Taxes vs. the Common Good

With the projection that the tax reform bill which passed this week will throw another $1.5 trillion dollars on the national debt over the next decade, I was reminded of a quote from Ernest Hemingway:

“How did you go bankrupt?”
Two ways. Gradually, then suddenly.”

― Ernest HemingwayThe Sun Also Rises

and combined with The Tipping Point — an idea and a book by Malcolm Gladwell:

“The tipping point is the critical point in an evolving situation that leads to a new and irreversible development.” (Google)

I wonder if this political experiment called the United States, this democracy, has hit a tipping point?

  • Did we hit the tipping point when we decided Social Security was a good idea? (1935)
  • With Medicare and Medicaid? (1966)
  • Various and sundry wars through the years? Ugh. Now that’s a long list …

Can we continue to afford capitalism? Pure unadulterated obeisance to business to solve any and all economic problems?

Well, the GOP Tax Reform Bill passed this week. And with some of the last minute additions to the bill — I’m looking at you Bob Corker — “taxation without representation” has morphed into “no taxation with representation.” Which, when you think about it, explains the Kochs — the Charles & David. But I’ll save that for another time. This is a time of good cheer.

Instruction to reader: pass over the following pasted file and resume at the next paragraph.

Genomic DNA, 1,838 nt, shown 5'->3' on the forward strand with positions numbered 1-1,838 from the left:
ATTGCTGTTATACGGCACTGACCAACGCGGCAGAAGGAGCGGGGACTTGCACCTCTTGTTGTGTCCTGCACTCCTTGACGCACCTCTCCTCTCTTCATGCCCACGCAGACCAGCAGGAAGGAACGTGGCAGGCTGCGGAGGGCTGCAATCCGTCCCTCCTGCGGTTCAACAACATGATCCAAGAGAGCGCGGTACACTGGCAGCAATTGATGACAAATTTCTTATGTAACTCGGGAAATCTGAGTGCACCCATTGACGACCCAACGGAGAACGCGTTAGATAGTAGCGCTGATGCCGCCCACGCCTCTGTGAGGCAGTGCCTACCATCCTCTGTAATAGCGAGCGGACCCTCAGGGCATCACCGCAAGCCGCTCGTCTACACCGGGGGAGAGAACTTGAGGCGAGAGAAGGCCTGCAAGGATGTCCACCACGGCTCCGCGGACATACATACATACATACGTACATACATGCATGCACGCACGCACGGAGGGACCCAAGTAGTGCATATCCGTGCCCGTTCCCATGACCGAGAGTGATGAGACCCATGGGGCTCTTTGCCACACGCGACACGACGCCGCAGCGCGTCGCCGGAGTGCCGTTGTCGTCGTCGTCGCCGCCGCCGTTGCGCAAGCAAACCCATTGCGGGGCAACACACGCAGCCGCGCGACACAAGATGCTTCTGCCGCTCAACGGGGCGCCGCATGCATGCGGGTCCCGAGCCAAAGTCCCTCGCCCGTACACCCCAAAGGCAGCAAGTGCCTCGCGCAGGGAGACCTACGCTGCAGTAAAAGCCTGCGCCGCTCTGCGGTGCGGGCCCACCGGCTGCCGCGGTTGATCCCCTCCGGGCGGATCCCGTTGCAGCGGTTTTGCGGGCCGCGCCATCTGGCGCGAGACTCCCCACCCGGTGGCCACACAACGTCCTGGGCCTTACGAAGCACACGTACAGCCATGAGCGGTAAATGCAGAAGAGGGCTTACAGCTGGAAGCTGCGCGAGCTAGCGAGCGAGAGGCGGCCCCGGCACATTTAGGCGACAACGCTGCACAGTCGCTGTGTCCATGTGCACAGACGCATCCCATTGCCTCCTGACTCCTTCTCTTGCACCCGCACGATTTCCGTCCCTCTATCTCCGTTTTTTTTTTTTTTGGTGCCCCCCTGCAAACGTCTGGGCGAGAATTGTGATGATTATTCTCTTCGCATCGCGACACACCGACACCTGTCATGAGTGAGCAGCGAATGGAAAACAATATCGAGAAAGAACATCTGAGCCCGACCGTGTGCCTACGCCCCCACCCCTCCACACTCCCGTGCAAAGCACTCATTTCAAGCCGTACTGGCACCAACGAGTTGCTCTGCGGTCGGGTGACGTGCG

Due to cold weather, the celebratory beer lap around the White House Rose Garden in golf carts has been postponed. Also, Trump had to get to Mar-a-lago. 

A Merry Christmas to you all!


As I rifled through my list of draft posts, I tripped across the Vox editorial by a former Wisconsinite who noted that his quality of life is better. In Sweden. Where there are

… more TAXES!!!

And it reminds me that at one time improvement and maintenance of the “common good” in the US was a priority, a goal. Taxes were not a necessary evil. Taxes paid for education, for infrastructure, for common defense, for all the things in the Preamble to the Constitution. The strength of our struggled union can be measured by our individual freedoms and the quality of life afforded to all. Not just a few. All of ‘We the People,’ the whole collective, the Common Good.


In closing, consider the metaphorical economic teeter totter – businesses at one end have taken our money and continue to take our money — I’m looking at you now, Apple — and they have run off to work in other playgrounds leaving our Common Good butt hurt on the other end of the totter, on the ground, awaiting trickle down.  Maybe we’ll have lunch money.

And the playground monitors don’t address playground shenanigans, changes to the landscape, the changing rules. After all, they’re part, parcel, and party to all of it. (And I’m still looking at you Bob Corker.)

Recess is almost over. The trading day ends. The bell will ring.¹


¹ Love me my mixed metaphors.

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